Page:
Chapter
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Little is known about the contribution that biodiversity has on mental health and well-being. To date, only one systematic review has investigated the health and well-being benefits from contact with biodiversity (Lovell et al. J Toxicol Environ Health B Crit Rev 17(1):1–20, 2014). The number of research studies investigating the health and well-be...
Chapter
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The human health and well-being benefits of contact with nature are becoming increasingly recognised and well understood, yet the implications of nature experiences for biodiversity conservation are far less clear. Theoretically, there are two plausible pathways that could lead to positive conservation outcomes. The first is a direct win-win scenar...
Article
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Offset schemes help to avoid or revert habitat loss through the protection of existing habitat (avoided deforestation) and/or the restoration of degraded areas (natural regrowth), respectively. The spatial scale of an offset scheme may influence which of these two outcomes is favoured and is an important aspect of the scheme's design. However, how...
Technical Report
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Land degradation affects us all directly or indirectly: food insecurity, pests, reduced availability of clean water, increased vulnerability to climate change, biodiversity loss, and much more. However, policy often fails to acknowledge this problem, or is incapable to identify solutions. That’s why we offer this MOOC, running from August 27th thr...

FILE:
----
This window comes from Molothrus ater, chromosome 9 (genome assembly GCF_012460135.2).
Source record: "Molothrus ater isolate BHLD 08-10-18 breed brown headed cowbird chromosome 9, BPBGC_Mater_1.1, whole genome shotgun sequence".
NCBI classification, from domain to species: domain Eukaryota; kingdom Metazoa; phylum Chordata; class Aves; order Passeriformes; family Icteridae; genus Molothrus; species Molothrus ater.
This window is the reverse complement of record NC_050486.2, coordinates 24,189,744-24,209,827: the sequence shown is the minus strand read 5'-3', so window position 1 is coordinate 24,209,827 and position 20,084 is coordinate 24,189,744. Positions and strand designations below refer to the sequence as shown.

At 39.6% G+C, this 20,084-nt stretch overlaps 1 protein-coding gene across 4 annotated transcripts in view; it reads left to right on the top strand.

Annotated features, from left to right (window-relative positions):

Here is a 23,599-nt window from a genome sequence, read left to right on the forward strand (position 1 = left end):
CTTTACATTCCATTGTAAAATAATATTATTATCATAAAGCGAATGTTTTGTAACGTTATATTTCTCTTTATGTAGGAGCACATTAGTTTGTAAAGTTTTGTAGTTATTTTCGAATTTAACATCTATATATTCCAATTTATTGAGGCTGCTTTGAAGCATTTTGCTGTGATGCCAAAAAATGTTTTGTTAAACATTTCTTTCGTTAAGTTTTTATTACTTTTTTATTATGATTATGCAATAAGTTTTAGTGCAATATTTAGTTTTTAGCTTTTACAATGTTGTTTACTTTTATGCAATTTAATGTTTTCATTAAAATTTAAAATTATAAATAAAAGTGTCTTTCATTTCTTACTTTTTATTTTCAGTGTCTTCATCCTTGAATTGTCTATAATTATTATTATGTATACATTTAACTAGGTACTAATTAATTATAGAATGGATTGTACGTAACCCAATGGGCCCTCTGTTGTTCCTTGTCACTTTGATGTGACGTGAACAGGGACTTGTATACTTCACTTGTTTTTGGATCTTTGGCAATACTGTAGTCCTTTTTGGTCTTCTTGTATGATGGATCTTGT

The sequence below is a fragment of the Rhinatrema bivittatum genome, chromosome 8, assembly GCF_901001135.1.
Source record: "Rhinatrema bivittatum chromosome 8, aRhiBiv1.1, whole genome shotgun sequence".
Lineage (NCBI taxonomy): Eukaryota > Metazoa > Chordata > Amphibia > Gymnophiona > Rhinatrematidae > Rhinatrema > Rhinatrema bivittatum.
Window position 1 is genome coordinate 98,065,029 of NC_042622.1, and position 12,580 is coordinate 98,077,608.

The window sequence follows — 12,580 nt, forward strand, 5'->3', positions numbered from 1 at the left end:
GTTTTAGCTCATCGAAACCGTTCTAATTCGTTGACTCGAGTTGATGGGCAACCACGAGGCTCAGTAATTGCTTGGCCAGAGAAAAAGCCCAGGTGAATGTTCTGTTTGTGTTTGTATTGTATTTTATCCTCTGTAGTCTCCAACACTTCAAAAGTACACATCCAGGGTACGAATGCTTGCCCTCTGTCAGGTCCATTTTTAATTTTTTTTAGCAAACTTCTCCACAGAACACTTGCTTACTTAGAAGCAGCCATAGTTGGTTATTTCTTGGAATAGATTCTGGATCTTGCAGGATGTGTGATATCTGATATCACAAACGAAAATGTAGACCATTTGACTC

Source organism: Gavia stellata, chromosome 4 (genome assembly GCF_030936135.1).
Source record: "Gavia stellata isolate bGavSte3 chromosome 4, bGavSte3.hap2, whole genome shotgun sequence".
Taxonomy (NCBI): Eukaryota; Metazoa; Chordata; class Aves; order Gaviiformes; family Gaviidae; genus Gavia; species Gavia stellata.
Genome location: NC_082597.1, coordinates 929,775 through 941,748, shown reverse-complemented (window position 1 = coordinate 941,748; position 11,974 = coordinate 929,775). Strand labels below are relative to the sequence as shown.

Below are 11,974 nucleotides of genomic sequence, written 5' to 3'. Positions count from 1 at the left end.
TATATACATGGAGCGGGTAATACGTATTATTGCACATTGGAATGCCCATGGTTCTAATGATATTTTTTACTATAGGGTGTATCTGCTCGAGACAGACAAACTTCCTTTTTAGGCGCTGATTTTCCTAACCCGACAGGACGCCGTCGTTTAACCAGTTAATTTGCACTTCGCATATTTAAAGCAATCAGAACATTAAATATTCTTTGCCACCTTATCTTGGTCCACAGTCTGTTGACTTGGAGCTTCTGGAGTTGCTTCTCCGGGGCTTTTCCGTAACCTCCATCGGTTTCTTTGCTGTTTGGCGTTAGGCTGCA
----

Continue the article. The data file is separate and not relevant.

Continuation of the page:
Article
Urban expansion is threatening ecosystem service delivery, especially in sub-Saharan Africa where urbanisation rates are among the fastest globally. Greenspaces offer opportunities to prioritise ecosystem services for city residents. However, the success of greenspace conservation is more often driven by their acceptability to a range of stakeholde...
Article
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A peer-reviewed open-access journal NeoBiota Rachel L. White et al. / NeoBiota 48: 45-69 (2019) 46 Abstract Globally, the number of invasive alien species (IAS) continues to increase and management and policy responses typically need to be adopted before conclusive empirical evidence on their environmental and socioeconomic impacts are available. C...